Carving in gable of Lily Throne Hall, [Mandalay]
Photographer: Archaeological Survey of India
Medium: Photographic print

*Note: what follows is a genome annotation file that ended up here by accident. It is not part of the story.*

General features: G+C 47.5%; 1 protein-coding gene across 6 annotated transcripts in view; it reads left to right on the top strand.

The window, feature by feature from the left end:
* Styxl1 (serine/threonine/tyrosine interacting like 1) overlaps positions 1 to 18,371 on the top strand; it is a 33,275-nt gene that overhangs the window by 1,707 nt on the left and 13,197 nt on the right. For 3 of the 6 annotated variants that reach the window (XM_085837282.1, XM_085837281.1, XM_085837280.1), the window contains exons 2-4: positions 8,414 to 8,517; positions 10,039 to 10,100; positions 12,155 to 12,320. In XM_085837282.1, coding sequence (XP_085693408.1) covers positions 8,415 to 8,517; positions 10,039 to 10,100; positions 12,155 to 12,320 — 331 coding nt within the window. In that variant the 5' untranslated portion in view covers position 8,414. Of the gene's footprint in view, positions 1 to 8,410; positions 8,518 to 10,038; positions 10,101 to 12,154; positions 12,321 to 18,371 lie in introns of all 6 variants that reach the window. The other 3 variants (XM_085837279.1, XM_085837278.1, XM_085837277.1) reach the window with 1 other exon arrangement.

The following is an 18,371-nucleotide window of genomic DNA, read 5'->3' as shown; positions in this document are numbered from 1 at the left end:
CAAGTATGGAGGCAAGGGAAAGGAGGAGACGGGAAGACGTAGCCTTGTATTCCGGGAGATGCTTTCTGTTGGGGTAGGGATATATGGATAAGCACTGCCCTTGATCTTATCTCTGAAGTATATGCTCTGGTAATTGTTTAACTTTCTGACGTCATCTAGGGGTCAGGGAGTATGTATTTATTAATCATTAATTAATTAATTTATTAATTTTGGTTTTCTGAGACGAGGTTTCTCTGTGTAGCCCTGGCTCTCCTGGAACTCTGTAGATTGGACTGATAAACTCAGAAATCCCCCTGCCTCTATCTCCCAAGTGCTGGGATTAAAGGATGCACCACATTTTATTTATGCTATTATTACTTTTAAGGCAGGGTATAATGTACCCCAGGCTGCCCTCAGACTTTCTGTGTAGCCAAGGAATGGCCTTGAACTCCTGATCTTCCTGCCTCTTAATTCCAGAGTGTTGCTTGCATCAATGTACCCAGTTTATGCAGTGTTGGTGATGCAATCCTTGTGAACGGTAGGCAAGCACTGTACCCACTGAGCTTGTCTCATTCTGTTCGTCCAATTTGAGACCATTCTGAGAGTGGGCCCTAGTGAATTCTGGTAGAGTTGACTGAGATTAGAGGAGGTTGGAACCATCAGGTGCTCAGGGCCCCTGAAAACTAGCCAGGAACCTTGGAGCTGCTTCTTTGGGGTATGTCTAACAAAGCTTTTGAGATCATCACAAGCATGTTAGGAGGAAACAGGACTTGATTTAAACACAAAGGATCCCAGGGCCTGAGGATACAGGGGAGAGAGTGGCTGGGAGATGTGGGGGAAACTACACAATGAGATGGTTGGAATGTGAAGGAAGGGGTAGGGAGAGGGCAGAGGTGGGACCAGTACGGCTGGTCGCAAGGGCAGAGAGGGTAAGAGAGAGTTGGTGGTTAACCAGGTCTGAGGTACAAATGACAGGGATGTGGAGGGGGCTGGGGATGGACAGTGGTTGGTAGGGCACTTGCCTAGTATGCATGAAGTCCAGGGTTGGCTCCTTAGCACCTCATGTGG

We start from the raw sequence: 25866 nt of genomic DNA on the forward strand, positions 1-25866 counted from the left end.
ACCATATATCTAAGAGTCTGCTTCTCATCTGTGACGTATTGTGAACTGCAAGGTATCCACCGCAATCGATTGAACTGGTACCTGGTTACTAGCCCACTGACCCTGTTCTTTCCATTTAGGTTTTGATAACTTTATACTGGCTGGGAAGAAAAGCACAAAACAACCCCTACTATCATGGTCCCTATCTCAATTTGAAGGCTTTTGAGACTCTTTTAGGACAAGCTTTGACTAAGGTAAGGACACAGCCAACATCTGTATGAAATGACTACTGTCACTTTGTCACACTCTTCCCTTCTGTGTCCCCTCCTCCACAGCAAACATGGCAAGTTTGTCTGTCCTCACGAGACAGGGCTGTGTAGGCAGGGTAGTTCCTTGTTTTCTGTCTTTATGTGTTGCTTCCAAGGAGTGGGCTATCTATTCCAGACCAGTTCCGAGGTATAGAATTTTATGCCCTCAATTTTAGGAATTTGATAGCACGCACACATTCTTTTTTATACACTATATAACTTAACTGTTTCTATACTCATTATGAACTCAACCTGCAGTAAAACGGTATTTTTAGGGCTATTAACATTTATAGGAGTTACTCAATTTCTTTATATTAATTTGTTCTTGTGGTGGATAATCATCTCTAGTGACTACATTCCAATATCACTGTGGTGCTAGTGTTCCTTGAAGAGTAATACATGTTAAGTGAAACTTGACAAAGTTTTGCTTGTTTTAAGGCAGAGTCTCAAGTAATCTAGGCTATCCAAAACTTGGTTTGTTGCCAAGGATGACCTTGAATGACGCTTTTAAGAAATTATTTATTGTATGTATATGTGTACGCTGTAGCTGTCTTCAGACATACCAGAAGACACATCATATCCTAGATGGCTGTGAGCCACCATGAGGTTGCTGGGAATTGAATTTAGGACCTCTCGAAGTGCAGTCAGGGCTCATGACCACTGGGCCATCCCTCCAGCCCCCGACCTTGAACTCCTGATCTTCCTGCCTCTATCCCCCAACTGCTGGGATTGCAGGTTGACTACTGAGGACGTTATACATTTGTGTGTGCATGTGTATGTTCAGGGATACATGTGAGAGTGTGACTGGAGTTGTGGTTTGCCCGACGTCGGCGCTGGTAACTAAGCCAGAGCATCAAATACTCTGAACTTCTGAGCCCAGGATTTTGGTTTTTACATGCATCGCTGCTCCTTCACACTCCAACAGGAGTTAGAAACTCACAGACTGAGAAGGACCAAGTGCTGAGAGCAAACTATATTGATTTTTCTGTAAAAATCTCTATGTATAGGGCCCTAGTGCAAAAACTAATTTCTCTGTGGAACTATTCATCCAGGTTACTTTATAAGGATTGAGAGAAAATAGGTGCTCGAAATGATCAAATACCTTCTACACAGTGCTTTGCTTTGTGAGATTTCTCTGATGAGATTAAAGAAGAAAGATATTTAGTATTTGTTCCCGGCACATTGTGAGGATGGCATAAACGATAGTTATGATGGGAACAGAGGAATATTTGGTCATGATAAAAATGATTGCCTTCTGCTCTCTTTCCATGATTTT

Photograph of carvings on the gabled roof of the Lily Throne Room in the Nandaw (Royal Palace) at Mandalay in Burma (Myanmar), from the Archaeological Survey of India Collections: Burma Circle, 1903-07. The photograph was taken by an unknown photographer in 1903 under the direction of Taw Sein Ko, the Superintendent of the Archaeological Survey of Burma at the time. Founded in 1857, Mandalay was Burma’s last great royal capital. The palace stood at the centre of the walled city and was one of the first buildings to be constructed, re-using many parts of the teak buildings from the former capital Amarapura. Following Burmese tradition it was built on an east-west axis, with the public state rooms on the east and the more private women’s quarters on the opposite face towards the rear. The Lily Throne Room, one of eight in the palace, was situated on the west face in the area occupied by the Chief Queen and other female members of the royal family, and was used for audiences held by the King and the Chief Queen. This is a general view of the exterior. Its tiered roof was a symbolic form demarcating sacred space which was restricted to royal and religious architecture. The eaves of the roof are edged with bands of carved scrolling, crowned by rows of flame-like, pointed nat-saw designs with flaring, upturned ends. Burma has a long tradition of woodcarving, at which its artisans excel both technically and aesthetically, and both the interior and exterior of the Royal Palace were lavishly ornamented. The original palace was destroyed by fire during Allied bombing raids in 1945 during the Second World War but has since been partially reconstructed.